Hold On There…

One of the toughest things I encounter on a daily basis is the realization of how much a lot of my patients really don’t like me. In fact I often tell people looking to become veterinarians that if their major motivator is a love for animals, they should think about owning a boarding facility or being zookeepers. I say that because more often than not the animals we are dealing with want nothing to do with us in the exam room. Even my own cat will hiss and get his fur on end in one of our exam rooms and at home he’s an absolute love.

Pets aren’t in my office, however, for me to pet and love on them. They’re there because I have a very specialized set of skills. A set of skills that allow me in less than half an hour to use my ears, hands, eyes and often nose to tell you whether or not your pet is healthy. Unfortunately, even for the most skilled veterinarian the examination part of that half hour requires the patient to be restrained. Restraint is often the most difficult part of the visit for pet owners to deal with. Many times they will try to comfort their pet during restraint or some owners will even try to do the restraining themselves. Over the next few short paragraphs I will try to explain why restraint is important and why you should step back and let us do what we’re trained to do.

It’s dangerous for you. Hospital and court documents are full of stories of well intentioned owners whose pet’s would have never bit them otherwise who were injured while trying to comfort or restrain their pets and subsequently had to sue their veterinarian. Notice I said had to sue their vet. A single cat bite in an otherwise healthy person can lead to an infection that requires a hospital stay and intravenous antibiotics. It’s not unusual for treatment like this to cost tens of thousands of dollars. If you have insurance, they will sue me. If you don’t, you will have to sue me just to cover your medical bills. I understand that and wouldn’t blame you but if I can prevent it simply by not having you hold your pet or touch it while it is being restrained, I will. The last thing I want is for you to get hurt and possibly seriously ill from something I could have prevented by being a little more assertive.

It’s dangerous for your pet. You know your dog or cat better than anyone. I never forget that, in fact it’s why I ask you to bring them in every year and not have someone else do it for you. To me, you are the most important source of information about how your pet is doing. What you might not know about your pet is how they are going to respond when I inject them with a vaccine or apply gentle pressure to that really painful loop of intestine I found on physical exam. I have seen owners “have to” hold their cats by one leg as they tried to jump off the exam table, needless to say that is not good for the cat and possibly not very good for the owner either. The bottom line there is, you aren’t trained in animal restraint, my staff is. Allowing them to do their jobs makes the exam go faster and allows it to be more thorough. Fortunately, I have never seen an injury to a pet during an exam but much like the paragraph above, if my telling you that I can’t allow you to restrain your pet during my physical exam is what it takes to prevent an injury, that’s what I’m going to do.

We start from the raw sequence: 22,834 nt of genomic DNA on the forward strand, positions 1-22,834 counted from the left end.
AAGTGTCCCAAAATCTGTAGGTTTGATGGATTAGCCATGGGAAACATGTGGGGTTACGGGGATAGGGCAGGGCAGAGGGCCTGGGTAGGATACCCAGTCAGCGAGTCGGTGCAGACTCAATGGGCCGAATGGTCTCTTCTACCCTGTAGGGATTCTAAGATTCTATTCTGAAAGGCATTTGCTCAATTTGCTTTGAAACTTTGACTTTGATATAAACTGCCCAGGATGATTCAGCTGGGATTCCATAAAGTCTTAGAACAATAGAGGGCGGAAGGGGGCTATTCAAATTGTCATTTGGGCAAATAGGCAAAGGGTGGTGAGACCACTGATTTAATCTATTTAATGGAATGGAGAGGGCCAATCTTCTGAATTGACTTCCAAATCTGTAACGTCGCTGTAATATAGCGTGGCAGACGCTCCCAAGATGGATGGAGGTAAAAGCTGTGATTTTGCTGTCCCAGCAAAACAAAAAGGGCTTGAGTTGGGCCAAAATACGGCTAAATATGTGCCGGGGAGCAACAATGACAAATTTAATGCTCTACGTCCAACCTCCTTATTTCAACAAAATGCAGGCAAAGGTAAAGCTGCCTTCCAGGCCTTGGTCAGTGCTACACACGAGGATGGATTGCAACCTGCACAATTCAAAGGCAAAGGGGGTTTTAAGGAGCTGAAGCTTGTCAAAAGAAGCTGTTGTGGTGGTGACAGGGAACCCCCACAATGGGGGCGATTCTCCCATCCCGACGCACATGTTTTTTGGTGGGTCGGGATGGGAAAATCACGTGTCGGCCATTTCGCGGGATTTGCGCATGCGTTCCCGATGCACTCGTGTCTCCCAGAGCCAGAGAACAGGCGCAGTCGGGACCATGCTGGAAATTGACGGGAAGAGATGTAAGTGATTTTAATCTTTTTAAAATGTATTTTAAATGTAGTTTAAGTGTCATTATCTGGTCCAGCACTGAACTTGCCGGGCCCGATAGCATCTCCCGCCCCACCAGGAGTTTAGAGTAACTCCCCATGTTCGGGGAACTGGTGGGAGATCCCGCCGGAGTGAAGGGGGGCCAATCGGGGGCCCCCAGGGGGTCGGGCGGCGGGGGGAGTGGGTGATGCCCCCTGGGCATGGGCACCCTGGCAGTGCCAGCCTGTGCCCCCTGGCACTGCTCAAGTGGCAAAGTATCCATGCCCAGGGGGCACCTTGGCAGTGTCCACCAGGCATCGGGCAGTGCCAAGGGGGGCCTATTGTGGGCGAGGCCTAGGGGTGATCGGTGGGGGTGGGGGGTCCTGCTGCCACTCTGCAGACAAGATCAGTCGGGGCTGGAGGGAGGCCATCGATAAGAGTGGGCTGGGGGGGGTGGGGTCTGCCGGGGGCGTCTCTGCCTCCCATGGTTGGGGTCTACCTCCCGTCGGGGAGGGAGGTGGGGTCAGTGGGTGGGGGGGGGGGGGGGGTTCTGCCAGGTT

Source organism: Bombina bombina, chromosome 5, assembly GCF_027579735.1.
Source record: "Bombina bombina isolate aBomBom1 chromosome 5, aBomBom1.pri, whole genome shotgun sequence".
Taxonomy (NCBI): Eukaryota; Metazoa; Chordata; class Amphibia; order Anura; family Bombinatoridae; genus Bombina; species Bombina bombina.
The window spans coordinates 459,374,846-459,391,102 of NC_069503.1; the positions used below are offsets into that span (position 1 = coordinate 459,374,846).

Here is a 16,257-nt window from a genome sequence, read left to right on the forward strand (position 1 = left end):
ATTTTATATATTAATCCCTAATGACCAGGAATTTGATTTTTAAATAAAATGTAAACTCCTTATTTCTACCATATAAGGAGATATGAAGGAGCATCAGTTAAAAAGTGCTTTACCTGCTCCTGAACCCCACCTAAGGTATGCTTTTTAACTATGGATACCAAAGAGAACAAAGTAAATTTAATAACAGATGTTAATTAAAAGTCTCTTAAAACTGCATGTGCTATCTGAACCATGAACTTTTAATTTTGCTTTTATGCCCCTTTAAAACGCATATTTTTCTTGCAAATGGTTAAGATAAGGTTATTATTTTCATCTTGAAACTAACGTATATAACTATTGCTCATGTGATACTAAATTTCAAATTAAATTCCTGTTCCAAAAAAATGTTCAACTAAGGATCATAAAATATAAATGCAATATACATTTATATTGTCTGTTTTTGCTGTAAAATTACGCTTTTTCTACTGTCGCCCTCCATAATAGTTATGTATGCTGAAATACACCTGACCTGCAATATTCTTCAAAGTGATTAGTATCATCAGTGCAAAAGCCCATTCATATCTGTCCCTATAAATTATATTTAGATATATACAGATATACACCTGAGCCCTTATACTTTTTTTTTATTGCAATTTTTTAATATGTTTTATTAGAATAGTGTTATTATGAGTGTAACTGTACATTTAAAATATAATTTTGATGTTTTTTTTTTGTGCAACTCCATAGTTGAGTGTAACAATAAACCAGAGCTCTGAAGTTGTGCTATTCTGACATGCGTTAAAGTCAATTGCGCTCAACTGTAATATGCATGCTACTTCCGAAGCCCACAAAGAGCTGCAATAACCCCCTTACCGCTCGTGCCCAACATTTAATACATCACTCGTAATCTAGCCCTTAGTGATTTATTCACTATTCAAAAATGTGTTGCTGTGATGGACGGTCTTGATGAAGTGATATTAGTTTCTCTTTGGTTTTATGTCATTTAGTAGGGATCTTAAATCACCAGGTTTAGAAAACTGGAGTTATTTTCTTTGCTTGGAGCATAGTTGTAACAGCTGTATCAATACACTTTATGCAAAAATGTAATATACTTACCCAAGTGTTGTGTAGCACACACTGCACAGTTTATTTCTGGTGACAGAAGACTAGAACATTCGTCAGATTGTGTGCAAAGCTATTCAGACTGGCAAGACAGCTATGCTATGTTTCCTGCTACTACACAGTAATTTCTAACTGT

It’s dangerous for me. I make a living with my hands. I need them to do my job. The number one place I’m going to be bitten by a pet is on the hand. If I get a bad enough bite or an infection from a bite that costs me the use of one of my hands, my career is over. You might know your pet inside and out but you don’t know what I’m going to do next. My staff does. On any given day we will examine between fifteen and thirty pets together. For safety and to offer your pet the best care we have to get it right every time. To do that, we practice together. We don’t practice until we get it right, we practice until we can’t get it wrong. If I’m having someone I haven’t worked and practiced with hold a pet during an exam, there are things that aren’t are going to happen. The most important is that the pet is not going to get as thorough an exam as it deserves and there are certain things that I will not even attempt such as a full ocular exam, a complete oral exam and I may not look as thoroughly at the ears. I will probably not be doing a rectal exam and in some cases will have to even skip the temperature. That’s not great medicine. Oddly enough, we don’t have a charge built in for an exam limited by having the owner hold the pet. You’re still going to pay for the full exam I would have performed if my staff was holding your pet. You just won’t get that exam.

Furthermore, it is below the standard of care for a veterinarian to have you restrain your pet during a physical exam. This is actually one fairly universally defined standard. If something happens in an exam room and a pet or owner is injured while the owner is restraining the pet, that is my fault because allowing an owner to restrain the pet for examination or treatment is below the standard of care. I try to never practice below the standard of care, that is a commitment I have made to myself and to your pet and you. Often that is difficult and the standard of care is open to interpretation. When I have a set standard that I can adhere to, I will.

Most importantly to me, it is less stressful for your pet. You don’t hold pets still for examinations everyday. You don’t even do it a few times a year. Our staff do it everyday. They are confident and comfortable holding your pet and your pet can sense that. In a similar fashion they sense your unease and inexperience and it stresses them out. If you are truly confident that you can hold your pet, save that attitude for the gym, I’m not getting ego bit for you.